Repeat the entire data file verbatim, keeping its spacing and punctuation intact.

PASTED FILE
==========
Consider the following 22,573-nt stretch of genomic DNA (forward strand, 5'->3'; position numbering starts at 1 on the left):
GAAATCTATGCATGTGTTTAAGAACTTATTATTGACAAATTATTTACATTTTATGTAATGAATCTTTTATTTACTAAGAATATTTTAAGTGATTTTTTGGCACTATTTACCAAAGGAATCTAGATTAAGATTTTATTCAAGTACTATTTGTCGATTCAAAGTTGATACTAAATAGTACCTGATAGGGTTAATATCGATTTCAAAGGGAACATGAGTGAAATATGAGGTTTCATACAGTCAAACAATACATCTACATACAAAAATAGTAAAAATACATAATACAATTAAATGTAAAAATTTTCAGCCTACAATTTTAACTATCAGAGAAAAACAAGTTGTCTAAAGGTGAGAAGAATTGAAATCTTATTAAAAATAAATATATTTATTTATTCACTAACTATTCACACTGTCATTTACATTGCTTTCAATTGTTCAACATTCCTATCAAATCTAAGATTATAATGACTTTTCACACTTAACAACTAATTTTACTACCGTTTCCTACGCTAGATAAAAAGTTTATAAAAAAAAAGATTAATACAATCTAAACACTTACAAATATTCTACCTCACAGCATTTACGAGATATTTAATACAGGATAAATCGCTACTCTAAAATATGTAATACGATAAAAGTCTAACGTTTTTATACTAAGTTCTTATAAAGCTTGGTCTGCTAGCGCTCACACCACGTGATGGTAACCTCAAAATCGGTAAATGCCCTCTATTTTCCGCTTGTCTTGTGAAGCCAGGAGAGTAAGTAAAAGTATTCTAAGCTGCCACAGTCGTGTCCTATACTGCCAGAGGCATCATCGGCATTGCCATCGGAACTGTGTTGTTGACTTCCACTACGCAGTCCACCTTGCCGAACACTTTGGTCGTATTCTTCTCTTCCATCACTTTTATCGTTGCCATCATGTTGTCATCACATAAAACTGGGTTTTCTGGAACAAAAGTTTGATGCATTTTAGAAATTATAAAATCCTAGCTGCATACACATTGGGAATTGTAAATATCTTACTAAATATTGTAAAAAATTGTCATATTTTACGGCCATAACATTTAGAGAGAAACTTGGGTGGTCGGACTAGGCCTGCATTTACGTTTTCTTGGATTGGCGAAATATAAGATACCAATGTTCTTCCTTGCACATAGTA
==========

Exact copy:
Consider the following 22,573-nt stretch of genomic DNA (forward strand, 5'->3'; position numbering starts at 1 on the left):
GAAATCTATGCATGTGTTTAAGAACTTATTATTGACAAATTATTTACATTTTATGTAATGAATCTTTTATTTACTAAGAATATTTTAAGTGATTTTTTGGCACTATTTACCAAAGGAATCTAGATTAAGATTTTATTCAAGTACTATTTGTCGATTCAAAGTTGATACTAAATAGTACCTGATAGGGTTAATATCGATTTCAAAGGGAACATGAGTGAAATATGAGGTTTCATACAGTCAAACAATACATCTACATACAAAAATAGTAAAAATACATAATACAATTAAATGTAAAAATTTTCAGCCTACAATTTTAACTATCAGAGAAAAACAAGTTGTCTAAAGGTGAGAAGAATTGAAATCTTATTAAAAATAAATATATTTATTTATTCACTAACTATTCACACTGTCATTTACATTGCTTTCAATTGTTCAACATTCCTATCAAATCTAAGATTATAATGACTTTTCACACTTAACAACTAATTTTACTACCGTTTCCTACGCTAGATAAAAAGTTTATAAAAAAAAAGATTAATACAATCTAAACACTTACAAATATTCTACCTCACAGCATTTACGAGATATTTAATACAGGATAAATCGCTACTCTAAAATATGTAATACGATAAAAGTCTAACGTTTTTATACTAAGTTCTTATAAAGCTTGGTCTGCTAGCGCTCACACCACGTGATGGTAACCTCAAAATCGGTAAATGCCCTCTATTTTCCGCTTGTCTTGTGAAGCCAGGAGAGTAAGTAAAAGTATTCTAAGCTGCCACAGTCGTGTCCTATACTGCCAGAGGCATCATCGGCATTGCCATCGGAACTGTGTTGTTGACTTCCACTACGCAGTCCACCTTGCCGAACACTTTGGTCGTATTCTTCTCTTCCATCACTTTTATCGTTGCCATCATGTTGTCATCACATAAAACTGGGTTTTCTGGAACAAAAGTTTGATGCATTTTAGAAATTATAAAATCCTAGCTGCATACACATTGGGAATTGTAAATATCTTACTAAATATTGTAAAAAATTGTCATATTTTACGGCCATAACATTTAGAGAGAAACTTGGGTGGTCGGACTAGGCCTGCATTTACGTTTTCTTGGATTGGCGAAATATAAGATACCAATGTTCTTCCTTGCACATAGTA